Investing Mistakes | The Unlucky Seven
Before I sat down to write this article, I compiled a list of dozens of mistakes I have either read about or seen investors make in the 22 years I have been a financial planner. I wish I had the space to share every single one of them with you.
I narrowed my list down to what I feel are the top seven or as I like to call them “the unlucky 7”.
Statisticians will tell you that it takes many years to distinguish luck from skill. Nevertheless, some investors are swayed by a short term hot streak. In all likelihood, truly outstanding performance is very difficult to replicate since the conditions that helped generate that performance rarely repeat themselves. Every year presents different challenges and opportunities than the previous one.
Overreacting to Short-term Events
I have talked about this for years. Many investors talk long-term, but act short term. The result is often damage to the integrity of a long-term financial plan and the purchase or sale of an investment at the worst possible time.
Failure to Consider a Comprehensive Financial Plan
Many investors get caught up in considering each of their investments individually or in isolation. A comprehensive plan can help reduce risk, help maximize diversification, and stand the test of time.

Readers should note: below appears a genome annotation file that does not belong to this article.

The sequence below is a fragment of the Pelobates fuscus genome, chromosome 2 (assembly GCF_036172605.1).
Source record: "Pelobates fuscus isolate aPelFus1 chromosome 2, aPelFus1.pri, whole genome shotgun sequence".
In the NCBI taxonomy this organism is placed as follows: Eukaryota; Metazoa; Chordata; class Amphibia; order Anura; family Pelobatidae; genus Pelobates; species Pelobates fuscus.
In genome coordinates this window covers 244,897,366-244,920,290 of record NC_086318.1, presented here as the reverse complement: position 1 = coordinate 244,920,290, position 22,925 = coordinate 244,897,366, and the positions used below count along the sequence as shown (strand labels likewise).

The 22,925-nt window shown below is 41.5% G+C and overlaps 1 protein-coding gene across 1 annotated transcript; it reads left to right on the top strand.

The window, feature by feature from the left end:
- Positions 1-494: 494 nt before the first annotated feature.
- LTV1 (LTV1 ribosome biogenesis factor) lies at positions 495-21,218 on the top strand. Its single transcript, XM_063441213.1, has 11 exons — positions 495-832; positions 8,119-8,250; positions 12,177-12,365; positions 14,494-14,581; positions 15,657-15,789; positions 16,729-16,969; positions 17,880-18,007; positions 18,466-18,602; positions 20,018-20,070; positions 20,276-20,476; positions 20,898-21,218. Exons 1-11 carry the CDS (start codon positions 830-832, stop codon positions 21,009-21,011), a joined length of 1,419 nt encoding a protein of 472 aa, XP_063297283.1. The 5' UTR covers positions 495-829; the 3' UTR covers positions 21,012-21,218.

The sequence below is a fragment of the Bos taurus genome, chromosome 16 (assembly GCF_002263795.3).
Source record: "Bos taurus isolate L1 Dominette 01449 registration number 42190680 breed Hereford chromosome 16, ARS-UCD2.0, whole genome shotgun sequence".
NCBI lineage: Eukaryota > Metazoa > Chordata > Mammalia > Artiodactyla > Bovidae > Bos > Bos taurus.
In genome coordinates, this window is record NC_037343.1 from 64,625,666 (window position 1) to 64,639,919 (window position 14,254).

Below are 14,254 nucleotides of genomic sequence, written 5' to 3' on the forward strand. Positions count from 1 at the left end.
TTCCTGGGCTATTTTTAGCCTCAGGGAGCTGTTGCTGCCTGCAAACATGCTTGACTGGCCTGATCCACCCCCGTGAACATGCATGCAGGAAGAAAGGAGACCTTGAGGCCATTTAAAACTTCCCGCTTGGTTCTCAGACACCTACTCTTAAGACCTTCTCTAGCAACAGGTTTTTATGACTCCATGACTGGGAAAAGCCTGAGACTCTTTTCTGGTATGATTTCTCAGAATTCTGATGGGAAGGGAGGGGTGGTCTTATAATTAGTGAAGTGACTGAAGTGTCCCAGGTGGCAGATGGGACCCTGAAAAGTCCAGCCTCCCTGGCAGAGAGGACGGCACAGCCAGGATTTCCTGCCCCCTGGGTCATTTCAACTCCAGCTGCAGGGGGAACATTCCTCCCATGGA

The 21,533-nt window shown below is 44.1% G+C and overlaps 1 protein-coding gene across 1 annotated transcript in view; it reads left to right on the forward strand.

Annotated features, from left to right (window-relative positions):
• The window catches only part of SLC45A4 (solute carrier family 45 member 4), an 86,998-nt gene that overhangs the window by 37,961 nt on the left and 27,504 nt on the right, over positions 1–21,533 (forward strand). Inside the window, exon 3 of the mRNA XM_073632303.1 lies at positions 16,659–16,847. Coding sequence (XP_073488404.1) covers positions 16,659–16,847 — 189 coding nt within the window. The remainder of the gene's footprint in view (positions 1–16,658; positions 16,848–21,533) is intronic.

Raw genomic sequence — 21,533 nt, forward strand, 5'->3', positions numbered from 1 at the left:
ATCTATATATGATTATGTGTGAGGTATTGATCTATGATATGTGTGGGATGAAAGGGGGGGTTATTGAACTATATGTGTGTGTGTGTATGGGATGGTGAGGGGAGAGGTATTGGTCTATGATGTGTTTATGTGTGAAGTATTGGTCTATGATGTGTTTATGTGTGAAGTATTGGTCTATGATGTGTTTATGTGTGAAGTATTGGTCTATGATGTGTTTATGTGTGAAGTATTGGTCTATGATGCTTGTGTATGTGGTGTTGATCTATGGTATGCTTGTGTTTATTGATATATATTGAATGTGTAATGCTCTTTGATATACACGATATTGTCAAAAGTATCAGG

Desiring Absolute Returns during Bad Times and Relative Returns during Good Times
Although it would be wonderful to find a manager that always outperforms, in reality that rarely happens. Even Managers who deliver consistent returns with low risk cannot always outperform the market. It is very unrealistic to expect a manager to return 40% during a bull market and lose nothing during a bear market. The answer has always been the same, Diversification.
Consider the following portfolio from 2007. Washington Mutual, Wachovia, Ford, and GM. Investing in these “admired” companies would have turned out to be a disaster in subsequent years. The key point here is that making an investment decision in a real-time setting is very difficult. Nevertheless, many investors assume, after the fact that an investment outcome (e.g., the crash of 2008/2009) should have been obvious at the time the decision was made.
Holding onto Losing Investments too Long
Many investors refuse to sell a losing investment to avoid turning a mistake into a loss. In some cases, realizing a capital loss is the wise thing to do.
Selling Winning Investments too Soon
Imagine purchasing Microsoft in 1986, only to sell it in 1987 for a moderate gain. As long as your fundamentals and goals have not changed, selling an investment early could have a negative impact on the portfolio.